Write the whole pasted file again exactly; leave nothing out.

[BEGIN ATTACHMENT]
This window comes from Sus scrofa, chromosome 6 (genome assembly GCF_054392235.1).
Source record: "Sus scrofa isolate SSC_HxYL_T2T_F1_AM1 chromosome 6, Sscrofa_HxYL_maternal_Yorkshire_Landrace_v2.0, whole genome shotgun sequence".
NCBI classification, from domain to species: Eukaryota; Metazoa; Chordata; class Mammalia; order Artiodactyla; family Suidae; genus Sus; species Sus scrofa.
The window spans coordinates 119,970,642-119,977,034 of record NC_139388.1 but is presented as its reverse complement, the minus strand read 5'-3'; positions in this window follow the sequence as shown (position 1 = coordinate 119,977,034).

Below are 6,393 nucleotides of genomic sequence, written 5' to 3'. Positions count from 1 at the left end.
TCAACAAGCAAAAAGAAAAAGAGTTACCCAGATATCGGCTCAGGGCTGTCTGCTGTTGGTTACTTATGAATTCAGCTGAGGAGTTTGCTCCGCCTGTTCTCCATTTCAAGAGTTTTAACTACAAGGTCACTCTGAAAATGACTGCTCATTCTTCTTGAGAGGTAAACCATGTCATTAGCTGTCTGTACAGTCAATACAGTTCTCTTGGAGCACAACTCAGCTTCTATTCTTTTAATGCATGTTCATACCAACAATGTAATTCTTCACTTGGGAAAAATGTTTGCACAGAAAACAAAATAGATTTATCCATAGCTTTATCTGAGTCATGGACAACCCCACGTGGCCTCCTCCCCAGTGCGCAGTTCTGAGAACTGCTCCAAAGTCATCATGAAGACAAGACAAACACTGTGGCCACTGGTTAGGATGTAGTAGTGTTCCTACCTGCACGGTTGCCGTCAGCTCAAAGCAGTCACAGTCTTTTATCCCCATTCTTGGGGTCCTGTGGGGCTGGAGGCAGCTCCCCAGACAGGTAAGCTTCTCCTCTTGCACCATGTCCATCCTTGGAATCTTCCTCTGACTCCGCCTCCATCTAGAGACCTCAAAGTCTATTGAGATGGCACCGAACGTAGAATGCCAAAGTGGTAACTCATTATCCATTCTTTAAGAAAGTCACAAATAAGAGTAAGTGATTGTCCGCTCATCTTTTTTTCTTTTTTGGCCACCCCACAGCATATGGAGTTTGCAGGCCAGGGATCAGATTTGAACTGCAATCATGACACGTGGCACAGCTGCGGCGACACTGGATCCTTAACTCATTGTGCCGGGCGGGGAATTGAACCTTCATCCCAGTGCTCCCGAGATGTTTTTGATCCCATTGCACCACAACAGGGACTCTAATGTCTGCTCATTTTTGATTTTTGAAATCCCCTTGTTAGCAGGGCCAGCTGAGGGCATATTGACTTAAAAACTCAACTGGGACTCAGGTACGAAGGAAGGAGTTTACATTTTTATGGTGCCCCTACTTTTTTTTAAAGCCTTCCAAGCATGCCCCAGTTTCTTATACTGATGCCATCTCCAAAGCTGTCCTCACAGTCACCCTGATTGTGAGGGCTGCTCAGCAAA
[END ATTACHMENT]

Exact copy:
This window comes from Sus scrofa, chromosome 6 (genome assembly GCF_054392235.1).
Source record: "Sus scrofa isolate SSC_HxYL_T2T_F1_AM1 chromosome 6, Sscrofa_HxYL_maternal_Yorkshire_Landrace_v2.0, whole genome shotgun sequence".
NCBI classification, from domain to species: Eukaryota; Metazoa; Chordata; class Mammalia; order Artiodactyla; family Suidae; genus Sus; species Sus scrofa.
The window spans coordinates 119,970,642-119,977,034 of record NC_139388.1 but is presented as its reverse complement, the minus strand read 5'-3'; positions in this window follow the sequence as shown (position 1 = coordinate 119,977,034).

Below are 6,393 nucleotides of genomic sequence, written 5' to 3'. Positions count from 1 at the left end.
TCAACAAGCAAAAAGAAAAAGAGTTACCCAGATATCGGCTCAGGGCTGTCTGCTGTTGGTTACTTATGAATTCAGCTGAGGAGTTTGCTCCGCCTGTTCTCCATTTCAAGAGTTTTAACTACAAGGTCACTCTGAAAATGACTGCTCATTCTTCTTGAGAGGTAAACCATGTCATTAGCTGTCTGTACAGTCAATACAGTTCTCTTGGAGCACAACTCAGCTTCTATTCTTTTAATGCATGTTCATACCAACAATGTAATTCTTCACTTGGGAAAAATGTTTGCACAGAAAACAAAATAGATTTATCCATAGCTTTATCTGAGTCATGGACAACCCCACGTGGCCTCCTCCCCAGTGCGCAGTTCTGAGAACTGCTCCAAAGTCATCATGAAGACAAGACAAACACTGTGGCCACTGGTTAGGATGTAGTAGTGTTCCTACCTGCACGGTTGCCGTCAGCTCAAAGCAGTCACAGTCTTTTATCCCCATTCTTGGGGTCCTGTGGGGCTGGAGGCAGCTCCCCAGACAGGTAAGCTTCTCCTCTTGCACCATGTCCATCCTTGGAATCTTCCTCTGACTCCGCCTCCATCTAGAGACCTCAAAGTCTATTGAGATGGCACCGAACGTAGAATGCCAAAGTGGTAACTCATTATCCATTCTTTAAGAAAGTCACAAATAAGAGTAAGTGATTGTCCGCTCATCTTTTTTTCTTTTTTGGCCACCCCACAGCATATGGAGTTTGCAGGCCAGGGATCAGATTTGAACTGCAATCATGACACGTGGCACAGCTGCGGCGACACTGGATCCTTAACTCATTGTGCCGGGCGGGGAATTGAACCTTCATCCCAGTGCTCCCGAGATGTTTTTGATCCCATTGCACCACAACAGGGACTCTAATGTCTGCTCATTTTTGATTTTTGAAATCCCCTTGTTAGCAGGGCCAGCTGAGGGCATATTGACTTAAAAACTCAACTGGGACTCAGGTACGAAGGAAGGAGTTTACATTTTTATGGTGCCCCTACTTTTTTTTAAAGCCTTCCAAGCATGCCCCAGTTTCTTATACTGATGCCATCTCCAAAGCTGTCCTCACAGTCACCCTGATTGTGAGGGCTGCTCAGCAAA